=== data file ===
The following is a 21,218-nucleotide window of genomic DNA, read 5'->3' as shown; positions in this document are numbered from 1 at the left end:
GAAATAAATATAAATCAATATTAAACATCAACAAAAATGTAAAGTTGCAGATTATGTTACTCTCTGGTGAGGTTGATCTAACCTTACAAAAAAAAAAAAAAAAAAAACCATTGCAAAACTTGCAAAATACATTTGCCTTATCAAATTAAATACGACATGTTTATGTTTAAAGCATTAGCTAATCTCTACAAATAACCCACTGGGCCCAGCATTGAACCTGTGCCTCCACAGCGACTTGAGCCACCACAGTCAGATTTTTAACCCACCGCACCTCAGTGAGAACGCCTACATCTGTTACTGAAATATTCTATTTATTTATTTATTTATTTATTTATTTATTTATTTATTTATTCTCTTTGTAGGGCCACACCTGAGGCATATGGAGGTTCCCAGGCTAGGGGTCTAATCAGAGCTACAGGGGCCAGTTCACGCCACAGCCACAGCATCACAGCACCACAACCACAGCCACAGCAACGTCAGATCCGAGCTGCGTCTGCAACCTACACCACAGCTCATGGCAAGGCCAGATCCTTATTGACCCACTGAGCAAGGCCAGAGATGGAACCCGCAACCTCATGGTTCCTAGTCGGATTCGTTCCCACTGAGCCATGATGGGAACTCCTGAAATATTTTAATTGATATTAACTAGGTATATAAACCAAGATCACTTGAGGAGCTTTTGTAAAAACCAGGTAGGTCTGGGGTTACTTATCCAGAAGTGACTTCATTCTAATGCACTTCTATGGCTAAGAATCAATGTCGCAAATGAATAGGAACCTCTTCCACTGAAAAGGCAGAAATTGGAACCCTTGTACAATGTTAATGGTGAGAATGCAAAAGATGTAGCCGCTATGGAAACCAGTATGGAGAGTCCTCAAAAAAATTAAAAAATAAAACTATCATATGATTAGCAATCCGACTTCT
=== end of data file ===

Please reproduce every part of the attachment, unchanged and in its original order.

The following is a 21,218-nucleotide window of genomic DNA, read 5'->3' as shown; positions in this document are numbered from 1 at the left end:
GAAATAAATATAAATCAATATTAAACATCAACAAAAATGTAAAGTTGCAGATTATGTTACTCTCTGGTGAGGTTGATCTAACCTTACAAAAAAAAAAAAAAAAAAAACCATTGCAAAACTTGCAAAATACATTTGCCTTATCAAATTAAATACGACATGTTTATGTTTAAAGCATTAGCTAATCTCTACAAATAACCCACTGGGCCCAGCATTGAACCTGTGCCTCCACAGCGACTTGAGCCACCACAGTCAGATTTTTAACCCACCGCACCTCAGTGAGAACGCCTACATCTGTTACTGAAATATTCTATTTATTTATTTATTTATTTATTTATTTATTTATTTATTTATTCTCTTTGTAGGGCCACACCTGAGGCATATGGAGGTTCCCAGGCTAGGGGTCTAATCAGAGCTACAGGGGCCAGTTCACGCCACAGCCACAGCATCACAGCACCACAACCACAGCCACAGCAACGTCAGATCCGAGCTGCGTCTGCAACCTACACCACAGCTCATGGCAAGGCCAGATCCTTATTGACCCACTGAGCAAGGCCAGAGATGGAACCCGCAACCTCATGGTTCCTAGTCGGATTCGTTCCCACTGAGCCATGATGGGAACTCCTGAAATATTTTAATTGATATTAACTAGGTATATAAACCAAGATCACTTGAGGAGCTTTTGTAAAAACCAGGTAGGTCTGGGGTTACTTATCCAGAAGTGACTTCATTCTAATGCACTTCTATGGCTAAGAATCAATGTCGCAAATGAATAGGAACCTCTTCCACTGAAAAGGCAGAAATTGGAACCCTTGTACAATGTTAATGGTGAGAATGCAAAAGATGTAGCCGCTATGGAAACCAGTATGGAGAGTCCTCAAAAAAATTAAAAAATAAAACTATCATATGATTAGCAATCCGACTTCT